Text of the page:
REPORT AND RECOMMENDATION
FRANKLIN L. NOEL, Magistrate Judge.
Plaintiff commenced this action in the state district court for Wright County Minnesota, and Defendant is attempting to remove the action to federal court under the federal removal statutes, 28 U.S.C. §§ 1441, et seq. Defendant did not tender any filing fee with his original self-styled notice of removal, (Docket No. 1), but he has filed an application seeking leave to proceed in forma pauperis, ("IFP"), (Docket No. 2), which must be addressed before this action can proceed in federal court. The matter has been referred to this Court for report and recommendation under 28 U.S.C. § 636 and Local Rule 72.1. For the reasons discussed below, the Court finds that this case is not removable to federal court. The Court will therefore recommend that Defendant's IFP application be denied, that his notice of removal be vacated, and that this action be summarily remanded to the state court where it was originally commenced.
The Plaintiff in this case, Capital One Bank (USA) N.A., commenced this action by filing a civil complaint seeking a money judgment against Defendant. The complaint alleges that Plaintiff and Defendant entered into a credit account agreement. Defendant allegedly used a credit card issued pursuant to the agreement, but he allegedly has failed to pay Plaintiff in accordance with the terms and conditions of the agreement. Plaintiff is now suing Defendant based on (a) breach of contract, (b) "account stated, " and (c) unjust enrichment.
Sometime after this lawsuit was initiated in the state court, Defendant filed his original notice of removal, along with his pending IFP application. This Court previously reviewed the original notice of removal, and found that it did not satisfy the fundamental requirements prescribed by the federal removal statutes. Most notably, Defendant did not clearly identify the grounds for removal, and he did not file copies of all process, pleadings and orders in the state court record, as required by 28 U.S.C. § 1446(a). By order dated September 26, 2013, (Docket No. 4), Defendant was directed to file an amended notice of removal that complied with the statutory requirements. Defendant subsequently filed an amended notice of removal, (Docket No. 6), as well as various supporting affidavits and documents.
Having reviewed all of Defendant's submissions in this case, the Court now finds that Defendant has not identified any proper grounds for removal. The Court will therefore recommend that Defendant's IFP application be denied, and that this case be summarily remanded to the state court.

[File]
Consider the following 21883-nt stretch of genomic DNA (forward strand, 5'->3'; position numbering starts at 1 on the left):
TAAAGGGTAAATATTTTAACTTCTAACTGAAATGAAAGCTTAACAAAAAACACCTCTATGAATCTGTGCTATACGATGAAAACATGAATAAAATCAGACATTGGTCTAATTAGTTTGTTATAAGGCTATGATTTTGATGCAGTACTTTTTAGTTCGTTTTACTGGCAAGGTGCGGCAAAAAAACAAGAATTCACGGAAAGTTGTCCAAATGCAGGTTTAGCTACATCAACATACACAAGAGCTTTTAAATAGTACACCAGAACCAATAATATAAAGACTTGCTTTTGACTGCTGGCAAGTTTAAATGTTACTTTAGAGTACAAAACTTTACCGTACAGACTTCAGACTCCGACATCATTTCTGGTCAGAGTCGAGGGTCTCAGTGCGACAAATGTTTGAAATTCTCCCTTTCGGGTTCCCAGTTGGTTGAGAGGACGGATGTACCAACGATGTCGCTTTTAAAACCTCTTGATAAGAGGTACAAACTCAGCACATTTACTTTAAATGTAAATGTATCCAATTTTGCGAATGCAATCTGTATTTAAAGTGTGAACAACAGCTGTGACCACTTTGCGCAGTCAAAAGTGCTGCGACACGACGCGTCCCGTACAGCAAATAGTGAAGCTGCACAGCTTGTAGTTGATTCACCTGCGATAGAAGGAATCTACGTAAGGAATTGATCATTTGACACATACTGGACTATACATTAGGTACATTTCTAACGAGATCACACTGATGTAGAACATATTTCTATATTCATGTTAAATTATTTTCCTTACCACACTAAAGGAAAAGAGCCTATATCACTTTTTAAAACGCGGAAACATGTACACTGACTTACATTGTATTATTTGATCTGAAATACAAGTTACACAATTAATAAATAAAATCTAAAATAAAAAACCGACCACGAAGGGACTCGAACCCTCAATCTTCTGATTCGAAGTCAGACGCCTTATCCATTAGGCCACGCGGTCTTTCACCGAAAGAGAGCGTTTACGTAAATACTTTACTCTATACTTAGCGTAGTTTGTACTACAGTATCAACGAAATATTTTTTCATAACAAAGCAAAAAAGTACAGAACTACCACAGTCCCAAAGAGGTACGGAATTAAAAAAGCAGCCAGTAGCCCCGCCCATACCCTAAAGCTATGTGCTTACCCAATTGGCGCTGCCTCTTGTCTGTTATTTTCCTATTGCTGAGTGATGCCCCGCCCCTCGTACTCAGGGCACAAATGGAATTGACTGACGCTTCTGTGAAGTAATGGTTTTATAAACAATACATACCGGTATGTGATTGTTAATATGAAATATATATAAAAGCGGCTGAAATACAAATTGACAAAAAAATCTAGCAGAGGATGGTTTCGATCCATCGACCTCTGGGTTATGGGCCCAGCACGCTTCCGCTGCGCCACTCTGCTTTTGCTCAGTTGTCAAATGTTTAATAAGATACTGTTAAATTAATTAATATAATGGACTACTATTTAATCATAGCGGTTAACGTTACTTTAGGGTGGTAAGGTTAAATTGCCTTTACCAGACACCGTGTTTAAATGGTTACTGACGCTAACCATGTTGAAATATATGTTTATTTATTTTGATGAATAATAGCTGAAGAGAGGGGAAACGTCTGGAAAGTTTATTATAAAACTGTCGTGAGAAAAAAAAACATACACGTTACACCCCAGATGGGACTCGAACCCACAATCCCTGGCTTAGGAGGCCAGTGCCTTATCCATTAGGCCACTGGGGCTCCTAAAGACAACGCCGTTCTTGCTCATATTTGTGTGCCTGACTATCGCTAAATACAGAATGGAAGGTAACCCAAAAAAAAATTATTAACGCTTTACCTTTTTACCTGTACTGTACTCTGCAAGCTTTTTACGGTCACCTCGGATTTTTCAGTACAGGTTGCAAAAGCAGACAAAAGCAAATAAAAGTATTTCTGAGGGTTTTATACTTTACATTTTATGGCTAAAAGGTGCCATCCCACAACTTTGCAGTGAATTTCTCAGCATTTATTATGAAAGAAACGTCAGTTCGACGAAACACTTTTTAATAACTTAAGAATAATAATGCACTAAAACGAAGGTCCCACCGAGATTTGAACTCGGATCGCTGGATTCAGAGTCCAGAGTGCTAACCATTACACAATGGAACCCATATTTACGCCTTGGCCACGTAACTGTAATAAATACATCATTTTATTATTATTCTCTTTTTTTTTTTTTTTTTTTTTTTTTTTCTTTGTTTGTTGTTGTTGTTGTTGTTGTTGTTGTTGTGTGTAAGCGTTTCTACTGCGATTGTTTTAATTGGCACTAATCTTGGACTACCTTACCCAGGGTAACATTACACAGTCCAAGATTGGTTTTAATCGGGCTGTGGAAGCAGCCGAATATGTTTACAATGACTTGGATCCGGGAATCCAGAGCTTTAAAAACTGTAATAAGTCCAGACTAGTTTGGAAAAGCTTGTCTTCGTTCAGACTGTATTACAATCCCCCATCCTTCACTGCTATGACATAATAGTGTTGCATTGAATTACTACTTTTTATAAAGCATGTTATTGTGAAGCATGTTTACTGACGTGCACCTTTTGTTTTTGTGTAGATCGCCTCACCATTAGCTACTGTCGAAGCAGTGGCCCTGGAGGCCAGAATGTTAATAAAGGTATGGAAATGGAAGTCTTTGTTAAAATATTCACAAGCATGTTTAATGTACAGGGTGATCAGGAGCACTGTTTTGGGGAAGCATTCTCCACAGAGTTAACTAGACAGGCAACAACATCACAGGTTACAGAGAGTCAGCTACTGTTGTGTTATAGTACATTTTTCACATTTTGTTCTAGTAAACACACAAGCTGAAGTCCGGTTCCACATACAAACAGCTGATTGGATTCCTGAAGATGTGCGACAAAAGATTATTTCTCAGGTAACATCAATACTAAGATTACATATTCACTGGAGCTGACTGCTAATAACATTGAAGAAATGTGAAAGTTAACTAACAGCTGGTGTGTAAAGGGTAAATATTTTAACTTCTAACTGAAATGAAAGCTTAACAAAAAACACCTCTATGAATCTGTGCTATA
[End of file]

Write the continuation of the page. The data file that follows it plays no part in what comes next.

The federal removal statute provides that
"Except as otherwise expressly provided by Act of Congress, any civil action brought in a State court of which the district courts of the United States have original jurisdiction, may be removed by the defendant or the defendants, to the district court of the United States for the district and division embracing the place where such action is pending."
28 U.S.C. § 1441(a) (emphasis added).
The federal removal statute is narrowly construed, to ensure that federal courts do not violate the vital principles of comity and federalism by entertaining actions in which federal subject matter jurisdiction is lacking. See Nichols v. Harbor Venture, Inc. , 284 F.3d 857, 861 (8th Cir. 2002) ("the nature of federal removal jurisdiction - restricting as it does the power of the states to resolve controversies in their own courts - requires strict construction of the legislation permitting removal"); see also In re Business Men's Assur. Co. of America , 992 F.2d 181, 183 (8th Cir. 1993) ("district court was required to resolve all doubts about federal jurisdiction in favor of remand").
The fundamental principles governing removal of state court actions to federal court have been summarized by the United States Supreme Court as follows:
"Only state-court actions that originally could have been filed in federal court may be removed to federal court by the defendant. [Footnote omitted.] Absent diversity of citizenship, federal-question jurisdiction is required. [Footnote omitted.] The presence or absence of federal-question jurisdiction is governed by the well-pleaded complaint rule, ' which provides that federal jurisdiction exists only when a federal question is presented on the face of the plaintiff's properly pleaded complaint. See Gully v. First National Bank , 299 U.S. 109, 112-113 (1936). The rule makes the plaintiff the master of the claim; he or she may avoid federal jurisdiction by exclusive reliance on state law. [Footnote omitted.]"
Caterpillar v. Williams , 482 U.S. 386, 392 (1987) (emphasis added). See also, Magee v. Exxon Corp. , 135 F.3d 599, 601 (8th Cir. 1998); Humphrey v. Sequentia, ...